One more hurdle
Ryan Summerlin August 21, 2012
Edgewood Companies’ Edgewood Tahoe Lodge and Golf Course realignment project will reach one of possibly many finish lines on Thursday when its final environmental impact statement goes before the Tahoe Regional Planning Agency’s governing board.
A project that has been in the works since 2008 when Edgewood first submitted the proposal to the TRPA could take a major step forward depending on the governing board’s decision, but Vice President of Real Estate Patrick Rhamey said there’s still a long way to go before the 154-room lodge would open.
For the EIS to pass this hurdle, the governing board must certify the statement, adopt the proposed height amendement and finally approve the project. If those motions are passed, the company will move into the permitting phase and compile a final construction document. Rhamey estimates that ground work won’t begin until fall of next year, with actual construction on the hotel tentatively slated for 2014.
The project inlcudes realigning three holes on the golf course, a main lodge with a restaurant, a spa, a parking structure, 40 multiple-bedroom units, new public beach access and a bike path.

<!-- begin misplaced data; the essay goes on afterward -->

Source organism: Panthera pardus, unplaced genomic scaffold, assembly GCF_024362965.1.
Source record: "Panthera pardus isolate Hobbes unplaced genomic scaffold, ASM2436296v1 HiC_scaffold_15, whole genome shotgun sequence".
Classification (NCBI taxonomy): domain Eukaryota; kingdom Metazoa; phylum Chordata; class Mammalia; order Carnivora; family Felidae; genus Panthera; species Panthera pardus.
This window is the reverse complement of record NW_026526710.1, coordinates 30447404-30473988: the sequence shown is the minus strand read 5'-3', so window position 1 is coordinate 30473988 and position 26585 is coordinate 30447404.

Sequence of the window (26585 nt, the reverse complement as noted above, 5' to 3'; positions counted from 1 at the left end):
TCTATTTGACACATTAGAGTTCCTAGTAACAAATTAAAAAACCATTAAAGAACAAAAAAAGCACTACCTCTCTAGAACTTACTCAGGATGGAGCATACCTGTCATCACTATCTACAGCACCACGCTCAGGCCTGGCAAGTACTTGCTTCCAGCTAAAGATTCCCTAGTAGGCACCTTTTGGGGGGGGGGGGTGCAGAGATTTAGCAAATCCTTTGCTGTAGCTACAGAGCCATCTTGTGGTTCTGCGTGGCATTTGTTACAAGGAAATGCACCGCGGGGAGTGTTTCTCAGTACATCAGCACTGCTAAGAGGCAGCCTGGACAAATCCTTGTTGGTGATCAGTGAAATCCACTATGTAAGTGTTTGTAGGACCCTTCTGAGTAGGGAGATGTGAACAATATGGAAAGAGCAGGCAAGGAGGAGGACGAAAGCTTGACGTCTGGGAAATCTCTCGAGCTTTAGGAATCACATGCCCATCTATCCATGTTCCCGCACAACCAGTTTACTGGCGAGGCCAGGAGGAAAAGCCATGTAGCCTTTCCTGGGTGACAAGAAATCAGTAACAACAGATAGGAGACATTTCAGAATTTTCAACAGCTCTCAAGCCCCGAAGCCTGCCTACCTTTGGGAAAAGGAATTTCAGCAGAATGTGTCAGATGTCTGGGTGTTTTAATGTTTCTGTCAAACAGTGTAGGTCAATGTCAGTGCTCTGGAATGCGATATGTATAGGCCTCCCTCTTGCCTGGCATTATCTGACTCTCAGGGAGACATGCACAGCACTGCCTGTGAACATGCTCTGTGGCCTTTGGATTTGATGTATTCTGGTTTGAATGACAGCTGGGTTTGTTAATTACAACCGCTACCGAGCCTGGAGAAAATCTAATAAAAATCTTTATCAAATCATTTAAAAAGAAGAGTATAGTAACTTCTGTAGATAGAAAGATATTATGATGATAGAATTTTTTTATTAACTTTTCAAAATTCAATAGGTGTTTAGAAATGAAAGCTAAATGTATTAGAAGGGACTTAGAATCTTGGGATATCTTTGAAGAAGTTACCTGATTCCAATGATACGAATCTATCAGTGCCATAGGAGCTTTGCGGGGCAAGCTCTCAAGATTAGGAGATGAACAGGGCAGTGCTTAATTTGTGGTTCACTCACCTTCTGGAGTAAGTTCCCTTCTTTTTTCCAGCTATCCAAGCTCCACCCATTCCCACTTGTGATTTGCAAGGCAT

“We’re excited, but we have a lot of permitting to do. The project has been well received. It’s both what the TRPA and the conservation groups would like to see and there’s also self-interest in the health of the lake. Lake Tahoe is very important to the company,” Rhamey said.
According to Rhamey and TRPA Public Information Officer Kristi Boosman, the project will have some important water-quality improvement impacts. By redeveloping and upgrading three tributaries on the golf course, the company will be able to keep 500,000 pounds of sediment from entering Lake Tahoe each year. There will also be 4 new acres of restored wetland on the property, according to Rhamey.
“The application has been exemplary. They worked with the League, with the Sierra Club – everyone’s seeing a benefit with this project,” TRPA Senior Planner Theresa Avance said.
For the League to Save Lake Tahoe’s Executive Director Darcie Goodman-Collins, overall the project is a good one, but she pointed out one drawback.
“It includes many environmental improvements, such as creek and wetland restoration, that directly benefit water quality. Opening public beach access is also a positive,” Goodman-Collins wrote in an email.
“However, we do see a drawback in that this project will be built outside the urban boundary on land that was previously designated for recreational use, which does not follow the parameters of ideal redevelopment at Tahoe,” she wrote.
According to Goodman-Collins, after discussions about the issue, the developer increased its land retirement to take into account the League’s feedback.